Board recruitment is largely relationship-driven—in short, it’s who you know. In their quest to find the right directors, boards will consider candidate suggestions from colleagues and professional acquaintances, so leverage your personal network. “Somebody has to recommend you,” says a board recruitment expert, “so you need to let your peers know this is something of interest to you and be clear about what you think you would bring to a boardroom.” But remember it’s a two-way street: should you get a call for a board opportunity that does not interest you, consider referring others in your network. In addition, look for ways to raise your profile in your industry, such as speaking at conferences, and build relationships with recruiting firms and connections on professional social media platforms.

Once you have concrete board opportunities in mind, think about how to tailor your résumé and profile on professional platforms to highlight ways you could fill gaps in those boards’ composition. For example, financial expertise would be a great fit for a board whose audit committee has members at the end of their terms, or your years of experience digitizing a company’s core business would make you a valuable resource for a board overseeing a major digital transformation. Since board members need to take a high-level, long-term perspective on the company, you should demonstrate your ability to deal with strategic topics affecting the overall organization and its future prospects. Accordingly, when positioning yourself for a board role, experience in managing changing workforce dynamics (such as remote work) or wage inflation is more relevant than in a day-to-day operations role.

Do your homework

Director hopefuls should conduct thorough due diligence on companies whose boards they would be interested in joining. You can investigate the organization’s operations, challenges, and opportunities by reading news and analyst reports and speaking with people who know the company well, including board members and senior managers. Reading through 10-K/10-Q filings, proxy statements, annual reports, or other comparable documents can give you a clear picture of the company’s health. Complementing these perspectives with insights from investment bankers, trusted advisers, consultants, or external auditors may provide a picture beyond what’s publicly available. This research can alert you to any red flags, such as the company facing an attack by activist investors. You should also study the backgrounds of current directors and top executives.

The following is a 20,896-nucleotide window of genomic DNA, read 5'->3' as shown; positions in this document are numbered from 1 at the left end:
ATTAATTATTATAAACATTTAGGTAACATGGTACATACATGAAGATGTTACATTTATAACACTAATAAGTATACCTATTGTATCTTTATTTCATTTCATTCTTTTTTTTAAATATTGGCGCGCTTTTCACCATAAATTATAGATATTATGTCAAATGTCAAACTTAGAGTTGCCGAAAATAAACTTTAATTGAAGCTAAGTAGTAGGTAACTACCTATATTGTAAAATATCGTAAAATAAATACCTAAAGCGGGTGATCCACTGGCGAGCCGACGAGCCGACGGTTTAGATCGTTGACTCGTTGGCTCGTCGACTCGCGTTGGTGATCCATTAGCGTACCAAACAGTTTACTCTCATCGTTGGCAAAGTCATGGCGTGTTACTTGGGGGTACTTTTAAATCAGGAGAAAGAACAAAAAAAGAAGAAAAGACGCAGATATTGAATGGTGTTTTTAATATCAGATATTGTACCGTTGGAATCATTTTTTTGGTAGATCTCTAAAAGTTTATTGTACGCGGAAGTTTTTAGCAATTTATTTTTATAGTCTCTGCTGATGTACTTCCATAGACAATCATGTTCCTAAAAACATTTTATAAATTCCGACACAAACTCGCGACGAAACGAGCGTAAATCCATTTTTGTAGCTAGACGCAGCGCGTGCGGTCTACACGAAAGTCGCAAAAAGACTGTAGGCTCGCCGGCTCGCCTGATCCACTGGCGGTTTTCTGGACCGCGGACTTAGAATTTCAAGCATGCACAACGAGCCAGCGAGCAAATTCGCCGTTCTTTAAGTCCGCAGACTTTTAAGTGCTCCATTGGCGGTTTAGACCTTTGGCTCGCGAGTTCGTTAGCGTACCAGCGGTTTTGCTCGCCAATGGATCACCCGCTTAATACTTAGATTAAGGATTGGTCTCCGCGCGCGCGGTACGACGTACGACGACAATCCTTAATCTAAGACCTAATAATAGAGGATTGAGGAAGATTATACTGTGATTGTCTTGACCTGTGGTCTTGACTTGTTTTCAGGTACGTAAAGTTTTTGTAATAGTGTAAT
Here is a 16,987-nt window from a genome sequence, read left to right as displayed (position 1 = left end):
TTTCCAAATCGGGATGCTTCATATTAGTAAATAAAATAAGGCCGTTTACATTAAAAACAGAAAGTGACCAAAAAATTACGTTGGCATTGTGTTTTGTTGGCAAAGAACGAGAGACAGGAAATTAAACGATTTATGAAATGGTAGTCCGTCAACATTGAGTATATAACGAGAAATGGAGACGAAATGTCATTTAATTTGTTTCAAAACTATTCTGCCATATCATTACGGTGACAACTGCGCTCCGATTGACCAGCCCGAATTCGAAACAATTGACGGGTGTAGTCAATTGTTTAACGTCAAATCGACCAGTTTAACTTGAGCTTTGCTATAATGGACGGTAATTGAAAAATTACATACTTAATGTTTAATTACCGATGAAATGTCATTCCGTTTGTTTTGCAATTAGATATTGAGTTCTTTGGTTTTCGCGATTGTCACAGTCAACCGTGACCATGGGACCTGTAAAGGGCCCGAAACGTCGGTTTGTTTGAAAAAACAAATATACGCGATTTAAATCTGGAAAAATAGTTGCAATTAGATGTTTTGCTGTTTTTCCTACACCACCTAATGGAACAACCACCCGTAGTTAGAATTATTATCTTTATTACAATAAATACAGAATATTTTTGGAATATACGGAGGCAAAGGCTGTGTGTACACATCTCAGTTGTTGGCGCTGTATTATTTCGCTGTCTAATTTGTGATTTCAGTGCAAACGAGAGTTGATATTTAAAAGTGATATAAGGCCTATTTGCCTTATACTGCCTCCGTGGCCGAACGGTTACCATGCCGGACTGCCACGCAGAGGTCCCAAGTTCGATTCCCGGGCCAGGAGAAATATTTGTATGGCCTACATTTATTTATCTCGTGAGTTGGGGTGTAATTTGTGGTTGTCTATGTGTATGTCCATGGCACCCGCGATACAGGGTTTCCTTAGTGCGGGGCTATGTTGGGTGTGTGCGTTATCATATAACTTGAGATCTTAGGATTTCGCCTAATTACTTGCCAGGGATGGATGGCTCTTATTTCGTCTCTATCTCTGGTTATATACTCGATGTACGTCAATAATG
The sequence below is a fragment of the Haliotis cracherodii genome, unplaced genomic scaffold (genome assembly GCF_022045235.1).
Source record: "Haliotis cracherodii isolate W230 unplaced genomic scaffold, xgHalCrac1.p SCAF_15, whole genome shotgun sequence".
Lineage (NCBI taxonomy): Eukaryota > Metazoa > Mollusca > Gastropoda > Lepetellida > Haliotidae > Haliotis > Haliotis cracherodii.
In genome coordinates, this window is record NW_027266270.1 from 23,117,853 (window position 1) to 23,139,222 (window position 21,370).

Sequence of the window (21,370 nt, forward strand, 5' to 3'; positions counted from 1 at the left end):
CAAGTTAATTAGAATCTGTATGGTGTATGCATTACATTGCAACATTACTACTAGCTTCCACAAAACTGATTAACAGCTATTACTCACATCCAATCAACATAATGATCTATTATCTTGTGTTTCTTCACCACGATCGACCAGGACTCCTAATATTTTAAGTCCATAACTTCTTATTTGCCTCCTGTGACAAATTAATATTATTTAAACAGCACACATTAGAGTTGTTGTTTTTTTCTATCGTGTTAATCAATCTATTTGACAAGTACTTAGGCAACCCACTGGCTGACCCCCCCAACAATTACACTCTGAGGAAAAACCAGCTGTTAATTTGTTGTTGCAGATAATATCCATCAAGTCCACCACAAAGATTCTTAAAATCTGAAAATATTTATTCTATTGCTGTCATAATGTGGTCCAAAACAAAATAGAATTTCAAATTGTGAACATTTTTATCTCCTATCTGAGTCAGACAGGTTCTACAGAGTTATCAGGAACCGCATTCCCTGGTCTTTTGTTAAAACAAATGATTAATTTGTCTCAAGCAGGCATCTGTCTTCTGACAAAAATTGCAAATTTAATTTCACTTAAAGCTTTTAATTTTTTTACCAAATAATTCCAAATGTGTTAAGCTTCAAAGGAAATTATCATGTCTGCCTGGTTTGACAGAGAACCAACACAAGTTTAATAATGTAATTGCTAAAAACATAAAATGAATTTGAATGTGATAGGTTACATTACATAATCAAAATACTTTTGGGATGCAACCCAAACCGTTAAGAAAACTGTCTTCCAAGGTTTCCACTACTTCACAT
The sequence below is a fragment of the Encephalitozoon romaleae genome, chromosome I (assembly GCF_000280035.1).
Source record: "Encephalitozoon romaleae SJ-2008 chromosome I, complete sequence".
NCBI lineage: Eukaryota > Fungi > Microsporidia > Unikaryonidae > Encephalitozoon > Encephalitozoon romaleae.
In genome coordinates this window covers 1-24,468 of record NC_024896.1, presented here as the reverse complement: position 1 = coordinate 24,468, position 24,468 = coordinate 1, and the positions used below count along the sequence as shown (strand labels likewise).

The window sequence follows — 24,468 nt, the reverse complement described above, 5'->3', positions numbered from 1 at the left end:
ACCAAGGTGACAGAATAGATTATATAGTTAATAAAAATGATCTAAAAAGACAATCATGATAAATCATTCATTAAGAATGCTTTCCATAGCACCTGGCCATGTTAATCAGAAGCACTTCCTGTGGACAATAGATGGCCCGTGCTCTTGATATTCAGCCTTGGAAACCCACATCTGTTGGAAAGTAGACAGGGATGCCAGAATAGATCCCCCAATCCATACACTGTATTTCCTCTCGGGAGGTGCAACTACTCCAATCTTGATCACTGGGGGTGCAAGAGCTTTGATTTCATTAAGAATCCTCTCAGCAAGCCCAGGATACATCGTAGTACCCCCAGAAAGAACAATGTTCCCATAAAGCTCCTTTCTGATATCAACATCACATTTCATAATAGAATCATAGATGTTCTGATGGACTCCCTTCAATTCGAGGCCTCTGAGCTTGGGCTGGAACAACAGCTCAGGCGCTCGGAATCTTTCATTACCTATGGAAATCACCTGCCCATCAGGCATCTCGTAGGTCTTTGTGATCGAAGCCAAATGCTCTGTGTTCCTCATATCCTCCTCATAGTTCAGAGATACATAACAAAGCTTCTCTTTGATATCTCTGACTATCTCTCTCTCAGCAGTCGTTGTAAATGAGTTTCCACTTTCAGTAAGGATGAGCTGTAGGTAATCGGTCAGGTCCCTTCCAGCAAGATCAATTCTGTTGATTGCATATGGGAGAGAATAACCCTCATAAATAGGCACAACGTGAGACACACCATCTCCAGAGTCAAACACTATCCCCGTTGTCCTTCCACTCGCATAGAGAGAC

Broadening that diligence process to include the industry can help you understand where the company fits within its sector. “All industries are undergoing huge amounts of change, so potential directors will want to know how you can help the company approach these strategic decisions,” says one board director.

Make the interview a two-way conversation

By the time someone has approached you about a director opportunity, the nominating and governance committees have determined the criteria for the new board member, considered many people, and narrowed the list down to a few individuals. They have also done their own due diligence on you. During the interview, the board will look for evidence of your expertise, experience, and business acumen, and try to get a sense of you beyond what’s publicly available. How would you fit the culture of the company and the board? What values do you live by and how well do they mesh with the organization’s?

In preparing for the interview, it’s critical that you tailor your unique personal story. You should be able to concisely communicate your value proposition and be ready to share a handful of personal anecdotes that showcase who you are beyond the facts of your professional background. “This could, for example, include a story about your childhood and how it has impacted the person you are today,” says an experienced board director. It’s a good idea to seek input from trusted advisers and do dry runs of how you would share these stories. Additionally, be prepared to convey how you would bring different insights to the team, as many boards are keen to broaden their diversity, not just in race, gender, and other demographic characteristics but also in skill sets and perspectives.

While the qualities sought by boards vary, four traits will likely be present on all recruiters’ lists:

  • Intellectual curiosity. The candidate needs to be open to new ideas and willing to ask management and their board peers constructive questions that challenge group thinking and help produce the best decision.
  • Willingness to commit needed time. A new board member has to invest in understanding the company’s industry and operations and in preparing for meetings.
  • Understanding of the director role. The board’s role is to advise and oversee a company’s management. Former and sitting executives sometimes struggle with this aspect, as they are used to operating roles and inclined to solve issues rather than advise.
  • Humility and integrity. Cultural fit is critical in any board search process. Great board directors exhibit humility, integrity, and collegiality, so in interviews it’s important to avoid projecting the idea that you consider yourself the smartest person in any room. Board recruiters look for candidates who can work constructively with others on the board and within the company.

While the interview is your opportunity to present your qualifications for a board seat, remember that it should be a two-way conversation. “You will be choosing the board as much as they will be choosing you,” says a director who sits on multiple corporate boards. Ask, for example, where the recruiting committee sees you adding value and what the company’s three-, five-, and ten-year strategy is. Look for indications of the board’s decision-making process and communication style. To get a sense of how the board functions, ask how often the board engages with executives other than the CEO and meets without the CEO present. A governance expert suggests also probing how the other directors know one another. If most come from the same community or have been hand-picked by the CEO, that’s a red flag.